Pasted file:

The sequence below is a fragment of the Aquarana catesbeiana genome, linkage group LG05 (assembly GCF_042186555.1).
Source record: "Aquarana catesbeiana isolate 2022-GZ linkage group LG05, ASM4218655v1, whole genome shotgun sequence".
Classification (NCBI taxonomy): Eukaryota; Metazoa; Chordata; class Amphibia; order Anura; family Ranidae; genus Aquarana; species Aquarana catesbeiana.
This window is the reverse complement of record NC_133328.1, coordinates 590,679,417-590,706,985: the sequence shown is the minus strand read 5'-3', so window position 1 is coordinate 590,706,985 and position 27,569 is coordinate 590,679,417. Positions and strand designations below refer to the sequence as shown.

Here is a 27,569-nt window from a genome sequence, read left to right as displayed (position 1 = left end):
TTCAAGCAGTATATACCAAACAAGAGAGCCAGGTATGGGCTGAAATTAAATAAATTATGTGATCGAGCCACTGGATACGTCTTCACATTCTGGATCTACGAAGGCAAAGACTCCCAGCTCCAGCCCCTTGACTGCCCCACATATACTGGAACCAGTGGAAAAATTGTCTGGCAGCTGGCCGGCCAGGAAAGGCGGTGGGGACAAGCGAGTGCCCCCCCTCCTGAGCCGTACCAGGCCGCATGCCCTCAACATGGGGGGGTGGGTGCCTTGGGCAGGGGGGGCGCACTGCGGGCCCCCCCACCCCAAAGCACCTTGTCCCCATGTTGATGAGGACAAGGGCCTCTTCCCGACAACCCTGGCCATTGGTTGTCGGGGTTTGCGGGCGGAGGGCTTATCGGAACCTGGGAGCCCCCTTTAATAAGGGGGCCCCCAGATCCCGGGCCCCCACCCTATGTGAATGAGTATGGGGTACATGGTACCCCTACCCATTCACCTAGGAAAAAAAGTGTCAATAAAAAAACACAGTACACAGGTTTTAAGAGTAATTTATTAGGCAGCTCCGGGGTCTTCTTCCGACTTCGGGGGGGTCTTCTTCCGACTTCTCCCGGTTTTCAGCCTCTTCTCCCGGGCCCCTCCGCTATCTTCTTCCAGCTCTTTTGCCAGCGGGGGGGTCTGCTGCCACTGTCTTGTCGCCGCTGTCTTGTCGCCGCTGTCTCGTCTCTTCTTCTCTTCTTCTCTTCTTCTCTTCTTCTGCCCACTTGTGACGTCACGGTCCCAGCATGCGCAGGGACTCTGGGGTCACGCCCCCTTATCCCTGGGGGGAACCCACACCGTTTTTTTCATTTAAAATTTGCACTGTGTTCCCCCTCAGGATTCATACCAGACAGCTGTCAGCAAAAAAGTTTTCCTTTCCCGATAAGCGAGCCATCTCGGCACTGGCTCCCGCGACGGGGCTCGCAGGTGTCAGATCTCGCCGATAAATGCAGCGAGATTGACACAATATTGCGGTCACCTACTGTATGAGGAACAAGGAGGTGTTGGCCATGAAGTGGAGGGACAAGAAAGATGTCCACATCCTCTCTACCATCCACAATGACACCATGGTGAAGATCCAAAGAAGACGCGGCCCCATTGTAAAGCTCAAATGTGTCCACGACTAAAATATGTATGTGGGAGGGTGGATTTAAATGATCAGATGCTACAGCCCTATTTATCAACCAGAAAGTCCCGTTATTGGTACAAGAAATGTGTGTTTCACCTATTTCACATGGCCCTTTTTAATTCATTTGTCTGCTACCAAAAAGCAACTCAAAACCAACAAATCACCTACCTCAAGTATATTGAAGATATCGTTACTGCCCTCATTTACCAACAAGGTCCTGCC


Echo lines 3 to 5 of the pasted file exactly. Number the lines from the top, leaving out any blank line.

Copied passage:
Classification (NCBI taxonomy): Eukaryota; Metazoa; Chordata; class Amphibia; order Anura; family Ranidae; genus Aquarana; species Aquarana catesbeiana.
This window is the reverse complement of record NC_133328.1, coordinates 590,679,417-590,706,985: the sequence shown is the minus strand read 5'-3', so window position 1 is coordinate 590,706,985 and position 27,569 is coordinate 590,679,417. Positions and strand designations below refer to the sequence as shown.

Here is a 27,569-nt window from a genome sequence, read left to right as displayed (position 1 = left end):